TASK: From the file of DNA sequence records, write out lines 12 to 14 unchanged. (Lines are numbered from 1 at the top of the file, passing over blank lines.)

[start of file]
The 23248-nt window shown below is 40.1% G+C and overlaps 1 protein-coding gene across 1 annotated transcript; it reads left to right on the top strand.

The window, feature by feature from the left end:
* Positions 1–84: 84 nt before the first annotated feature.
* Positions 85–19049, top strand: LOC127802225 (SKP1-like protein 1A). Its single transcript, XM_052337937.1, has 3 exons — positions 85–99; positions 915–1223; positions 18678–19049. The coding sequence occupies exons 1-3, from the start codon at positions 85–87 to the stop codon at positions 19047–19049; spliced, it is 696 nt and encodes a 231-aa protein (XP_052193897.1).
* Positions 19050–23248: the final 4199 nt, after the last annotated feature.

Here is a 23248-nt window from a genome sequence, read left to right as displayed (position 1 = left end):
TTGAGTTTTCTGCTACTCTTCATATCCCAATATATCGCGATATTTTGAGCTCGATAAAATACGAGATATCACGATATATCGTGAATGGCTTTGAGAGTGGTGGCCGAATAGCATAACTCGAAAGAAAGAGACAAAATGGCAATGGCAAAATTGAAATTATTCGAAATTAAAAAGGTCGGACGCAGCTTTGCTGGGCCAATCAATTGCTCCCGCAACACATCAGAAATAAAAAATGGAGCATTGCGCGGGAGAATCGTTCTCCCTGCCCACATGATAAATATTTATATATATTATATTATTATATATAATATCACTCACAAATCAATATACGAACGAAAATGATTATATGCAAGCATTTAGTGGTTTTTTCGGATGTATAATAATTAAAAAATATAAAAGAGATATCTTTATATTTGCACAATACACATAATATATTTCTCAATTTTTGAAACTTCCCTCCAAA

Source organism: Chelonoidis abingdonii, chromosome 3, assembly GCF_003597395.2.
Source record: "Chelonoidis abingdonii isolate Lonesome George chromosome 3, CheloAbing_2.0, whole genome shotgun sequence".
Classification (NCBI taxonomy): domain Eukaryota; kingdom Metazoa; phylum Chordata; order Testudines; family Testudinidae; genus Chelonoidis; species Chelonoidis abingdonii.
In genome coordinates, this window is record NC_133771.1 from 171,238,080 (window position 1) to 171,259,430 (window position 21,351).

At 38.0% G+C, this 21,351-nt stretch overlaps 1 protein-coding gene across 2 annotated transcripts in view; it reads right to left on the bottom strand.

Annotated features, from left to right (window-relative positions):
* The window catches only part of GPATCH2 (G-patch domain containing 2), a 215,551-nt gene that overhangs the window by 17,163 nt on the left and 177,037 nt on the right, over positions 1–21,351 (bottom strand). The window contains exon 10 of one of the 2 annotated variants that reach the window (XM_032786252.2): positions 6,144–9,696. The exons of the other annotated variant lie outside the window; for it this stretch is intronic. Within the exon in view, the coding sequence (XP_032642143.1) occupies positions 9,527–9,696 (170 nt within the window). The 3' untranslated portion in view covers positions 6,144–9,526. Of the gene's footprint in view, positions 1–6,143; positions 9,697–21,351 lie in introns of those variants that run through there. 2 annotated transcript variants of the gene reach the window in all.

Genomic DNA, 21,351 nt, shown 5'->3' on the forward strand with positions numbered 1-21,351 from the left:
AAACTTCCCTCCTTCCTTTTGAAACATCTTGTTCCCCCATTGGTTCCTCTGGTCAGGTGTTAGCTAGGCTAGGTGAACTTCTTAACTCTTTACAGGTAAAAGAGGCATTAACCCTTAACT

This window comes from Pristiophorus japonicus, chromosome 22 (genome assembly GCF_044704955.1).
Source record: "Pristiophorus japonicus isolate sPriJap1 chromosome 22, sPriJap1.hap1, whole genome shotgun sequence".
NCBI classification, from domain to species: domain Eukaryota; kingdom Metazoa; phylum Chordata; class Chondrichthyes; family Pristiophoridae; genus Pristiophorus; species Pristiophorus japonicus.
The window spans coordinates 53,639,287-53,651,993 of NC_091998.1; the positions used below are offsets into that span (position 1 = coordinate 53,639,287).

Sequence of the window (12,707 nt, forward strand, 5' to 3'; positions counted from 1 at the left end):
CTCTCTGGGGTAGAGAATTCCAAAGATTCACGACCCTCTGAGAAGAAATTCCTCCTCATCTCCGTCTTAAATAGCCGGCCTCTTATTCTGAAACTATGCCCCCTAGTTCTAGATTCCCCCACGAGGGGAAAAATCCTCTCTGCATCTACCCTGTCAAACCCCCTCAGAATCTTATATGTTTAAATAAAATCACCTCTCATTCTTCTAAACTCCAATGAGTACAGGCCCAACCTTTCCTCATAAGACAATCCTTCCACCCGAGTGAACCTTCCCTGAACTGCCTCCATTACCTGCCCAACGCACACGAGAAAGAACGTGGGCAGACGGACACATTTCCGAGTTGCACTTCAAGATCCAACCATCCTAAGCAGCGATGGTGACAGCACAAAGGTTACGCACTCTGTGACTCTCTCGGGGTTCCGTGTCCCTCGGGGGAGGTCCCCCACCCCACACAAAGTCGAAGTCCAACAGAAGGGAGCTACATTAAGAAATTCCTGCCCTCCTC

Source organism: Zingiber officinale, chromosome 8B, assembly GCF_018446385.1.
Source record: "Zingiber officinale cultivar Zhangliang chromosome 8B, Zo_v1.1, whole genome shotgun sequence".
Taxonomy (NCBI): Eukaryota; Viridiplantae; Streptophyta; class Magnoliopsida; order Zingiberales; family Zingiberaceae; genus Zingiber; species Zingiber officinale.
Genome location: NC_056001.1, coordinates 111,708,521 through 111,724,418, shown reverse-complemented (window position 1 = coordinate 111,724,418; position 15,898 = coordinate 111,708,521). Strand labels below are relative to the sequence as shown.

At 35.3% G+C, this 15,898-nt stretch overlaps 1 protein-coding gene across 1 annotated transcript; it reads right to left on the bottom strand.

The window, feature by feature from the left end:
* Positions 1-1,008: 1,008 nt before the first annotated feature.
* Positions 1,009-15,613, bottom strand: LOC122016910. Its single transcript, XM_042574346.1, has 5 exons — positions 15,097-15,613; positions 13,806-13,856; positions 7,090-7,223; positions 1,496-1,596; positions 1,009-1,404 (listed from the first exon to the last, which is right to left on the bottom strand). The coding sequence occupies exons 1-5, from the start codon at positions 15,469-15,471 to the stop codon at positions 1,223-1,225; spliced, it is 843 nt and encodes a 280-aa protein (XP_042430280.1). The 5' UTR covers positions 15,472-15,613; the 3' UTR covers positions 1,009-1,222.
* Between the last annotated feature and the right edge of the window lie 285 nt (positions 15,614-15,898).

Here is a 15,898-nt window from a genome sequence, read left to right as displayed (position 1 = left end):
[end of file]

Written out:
At 38.0% G+C, this 21,351-nt stretch overlaps 1 protein-coding gene across 2 annotated transcripts in view; it reads right to left on the bottom strand.

Annotated features, from left to right (window-relative positions):
* The window catches only part of GPATCH2 (G-patch domain containing 2), a 215,551-nt gene that overhangs the window by 17,163 nt on the left and 177,037 nt on the right, over positions 1–21,351 (bottom strand). The window contains exon 10 of one of the 2 annotated variants that reach the window (XM_032786252.2): positions 6,144–9,696. The exons of the other annotated variant lie outside the window; for it this stretch is intronic. Within the exon in view, the coding sequence (XP_032642143.1) occupies positions 9,527–9,696 (170 nt within the window). The 3' untranslated portion in view covers positions 6,144–9,526. Of the gene's footprint in view, positions 1–6,143; positions 9,697–21,351 lie in introns of those variants that run through there. 2 annotated transcript variants of the gene reach the window in all.